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The Tudor Society
  • This week in history 24 – 30 December

    24th December:

    1545 – King Henry VIII made his final speech to Parliament. Historian Robert Hutchinson describes it as “both measured and compelling”, and writes of how Henry wanted “to impart a stern message” to all of his subjects.
    1604 – Death of Sir Thomas Cornwallis, Comptroller of the household of Mary I and member of Parliament, at the age of eighty-six. He was buried at Brome in Suffolk. Cornwallis was active in putting down Kett’s Rebellion in 1549 and in 1553, after originally proclaiming Lady Jane Grey as Queen in Ipswich, he swapped sides and swore allegiance to Mary I.

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  • This week in history 5 – 11 November

    1514 – Mary Tudor, sister of Henry VIII, was crowned Queen of France. She had married King Louis XII at Abbeville on the 9th October 1514. The marriage was rather short-lived, as Louis died on the 1st January 1515, and Mary went on to marry Charles Brandon, Duke of Suffolk.
    1520 – Death of Sir Robert Poyntz, courtier, landowner and Vice-Chamberlain and Chancellor of the Household to Queen Catherine of Aragon. He was around seventy when he died.
    1530 – Death of Sir John More, lawyer, judge and father of Sir Thomas More. More served as Serjeant-at-Law, Justice of Assize, Justice of the Common Pleas, and also served on the King’s Bench from 1520 until his death.
    1605 – Guy Fawkes was caught with thirty-six barrels of gunpowder in the cellars beneath Westminster. The idea was to blow up the House of Lords at the opening of Parliament on the 5th November, and to assassinate King James I.

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  • This week in history 15 – 21 October

    15th October:

    1536 – Henry VIII wrote to the Earl of Shrewsbury, the Duke of Suffolk “and others” with instructions on handling the rebellion which we now know as the Pilgrimage of Grace. The King also wrote to the rebels in Lincolnshire promising “to show them mercy if they leave all their harness and weapons in the market-place of Lincoln”.
    1537 – Christening of Henry VIII’s son, the future Edward VI, in the Chapel Royal at Hampton Court. Edward’s half-sister Mary stood as godmother, while his other half-sister, the four year-old Elizabeth, bore the chrisom cloth, helped by Edward’s uncle, Edward Seymour. Thomas Howard, the Duke of Norfolk, Charles Brandon, the Duke of Suffolk, and Archbishop Cranmer stood as godfathers.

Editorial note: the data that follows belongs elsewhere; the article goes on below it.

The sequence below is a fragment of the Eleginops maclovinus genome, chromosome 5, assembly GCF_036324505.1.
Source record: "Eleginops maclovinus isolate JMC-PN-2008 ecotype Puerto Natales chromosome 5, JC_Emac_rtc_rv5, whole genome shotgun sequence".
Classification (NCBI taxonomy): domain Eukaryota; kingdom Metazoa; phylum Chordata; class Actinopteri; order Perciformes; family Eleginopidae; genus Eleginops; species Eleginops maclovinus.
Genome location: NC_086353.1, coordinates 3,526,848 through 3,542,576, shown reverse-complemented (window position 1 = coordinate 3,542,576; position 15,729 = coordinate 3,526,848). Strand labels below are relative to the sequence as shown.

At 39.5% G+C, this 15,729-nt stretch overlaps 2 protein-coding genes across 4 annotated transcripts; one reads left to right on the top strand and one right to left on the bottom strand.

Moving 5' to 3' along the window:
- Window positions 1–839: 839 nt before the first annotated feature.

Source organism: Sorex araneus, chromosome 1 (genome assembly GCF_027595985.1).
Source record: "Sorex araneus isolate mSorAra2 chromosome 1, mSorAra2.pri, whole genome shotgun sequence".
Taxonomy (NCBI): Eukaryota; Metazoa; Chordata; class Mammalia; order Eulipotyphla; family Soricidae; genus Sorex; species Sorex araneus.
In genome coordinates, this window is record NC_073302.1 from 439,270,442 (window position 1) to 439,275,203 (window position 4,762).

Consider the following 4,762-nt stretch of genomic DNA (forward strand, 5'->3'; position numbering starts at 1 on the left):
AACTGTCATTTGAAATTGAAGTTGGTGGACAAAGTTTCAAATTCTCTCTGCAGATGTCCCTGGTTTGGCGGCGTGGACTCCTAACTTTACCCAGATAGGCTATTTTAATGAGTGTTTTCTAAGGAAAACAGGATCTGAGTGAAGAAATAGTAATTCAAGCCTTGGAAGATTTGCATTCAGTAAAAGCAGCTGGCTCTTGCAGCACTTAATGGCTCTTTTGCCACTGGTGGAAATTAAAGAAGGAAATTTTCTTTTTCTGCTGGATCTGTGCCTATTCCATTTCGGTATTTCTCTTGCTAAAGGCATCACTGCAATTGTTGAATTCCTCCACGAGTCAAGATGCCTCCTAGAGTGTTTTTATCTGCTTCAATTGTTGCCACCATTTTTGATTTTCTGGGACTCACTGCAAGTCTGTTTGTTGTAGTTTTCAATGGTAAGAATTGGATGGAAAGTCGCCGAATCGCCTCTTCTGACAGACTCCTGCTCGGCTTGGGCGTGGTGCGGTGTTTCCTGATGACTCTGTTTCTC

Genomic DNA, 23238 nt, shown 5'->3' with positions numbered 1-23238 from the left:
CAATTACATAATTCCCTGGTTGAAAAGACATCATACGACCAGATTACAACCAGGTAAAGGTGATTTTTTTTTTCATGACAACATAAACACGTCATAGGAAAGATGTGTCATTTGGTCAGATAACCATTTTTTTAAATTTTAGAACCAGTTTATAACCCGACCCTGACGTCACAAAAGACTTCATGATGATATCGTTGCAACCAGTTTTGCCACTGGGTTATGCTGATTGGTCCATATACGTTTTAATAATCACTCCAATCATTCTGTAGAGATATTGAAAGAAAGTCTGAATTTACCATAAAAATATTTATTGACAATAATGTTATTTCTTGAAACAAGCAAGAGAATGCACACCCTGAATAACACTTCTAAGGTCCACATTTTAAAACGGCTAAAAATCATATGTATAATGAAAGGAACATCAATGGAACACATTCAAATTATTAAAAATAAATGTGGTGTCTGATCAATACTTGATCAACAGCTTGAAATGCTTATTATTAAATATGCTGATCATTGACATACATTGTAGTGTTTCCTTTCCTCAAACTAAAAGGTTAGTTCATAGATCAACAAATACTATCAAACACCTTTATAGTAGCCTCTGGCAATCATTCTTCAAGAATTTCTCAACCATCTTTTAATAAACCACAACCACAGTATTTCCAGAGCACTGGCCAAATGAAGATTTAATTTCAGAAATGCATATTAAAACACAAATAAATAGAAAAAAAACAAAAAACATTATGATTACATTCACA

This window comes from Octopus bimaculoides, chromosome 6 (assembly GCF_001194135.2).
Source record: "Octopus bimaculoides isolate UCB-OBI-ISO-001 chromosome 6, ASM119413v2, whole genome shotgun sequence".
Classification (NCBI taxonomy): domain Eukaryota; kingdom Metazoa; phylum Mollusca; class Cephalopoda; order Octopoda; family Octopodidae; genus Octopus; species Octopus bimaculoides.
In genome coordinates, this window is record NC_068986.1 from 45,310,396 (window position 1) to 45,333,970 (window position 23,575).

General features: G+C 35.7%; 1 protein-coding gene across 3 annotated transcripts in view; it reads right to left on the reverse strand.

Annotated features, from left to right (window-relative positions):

1542 – Death of William Fitzwilliam, Earl of Southampton, courtier, diplomat and naval commander, in Newcastle-upon-Tyne. It is thought that he was buried in Newcastle. Southampton’s offices included Vice Admiral, Treasurer of the Household and Lord Privy Seal. He died while leading troops to Scotland under the command of Thomas Howard, 3rd Duke of Norfolk.
    1582 – The first day of the Gregorian calendar following the last day of the Julian calendar, 4th October 1582, meaning that the 5th-14th October did not exist in the year 1582. Many countries ignored Pope Gregory XIII’s papal bull and carried on using the Julian Calendar. England, for example, did not introduce the Gregorian calendar until 1752.
    1584 – Execution of Richard Gwyn (White), martyr, schoolteacher and Welsh language poet, at Wrexham in Wales. He was hanged, drawn and quartered for high treason because of his Catholic faith.
    1590 – Death of William Bleddyn (Blethin), Bishop of Llandaff. He was buried in Matharn Church, in the chancel.
    1595 – Death of Philip Howard, 13th Earl of Arundel, in the Tower of London. It was rumoured that his cook had poisoned him. Arundel had been imprisoned for high treason, because of his Catholic faith and for fleeing England without Elizabeth I’s permission. He was buried in the Tower chapel, St Peter ad Vincula.

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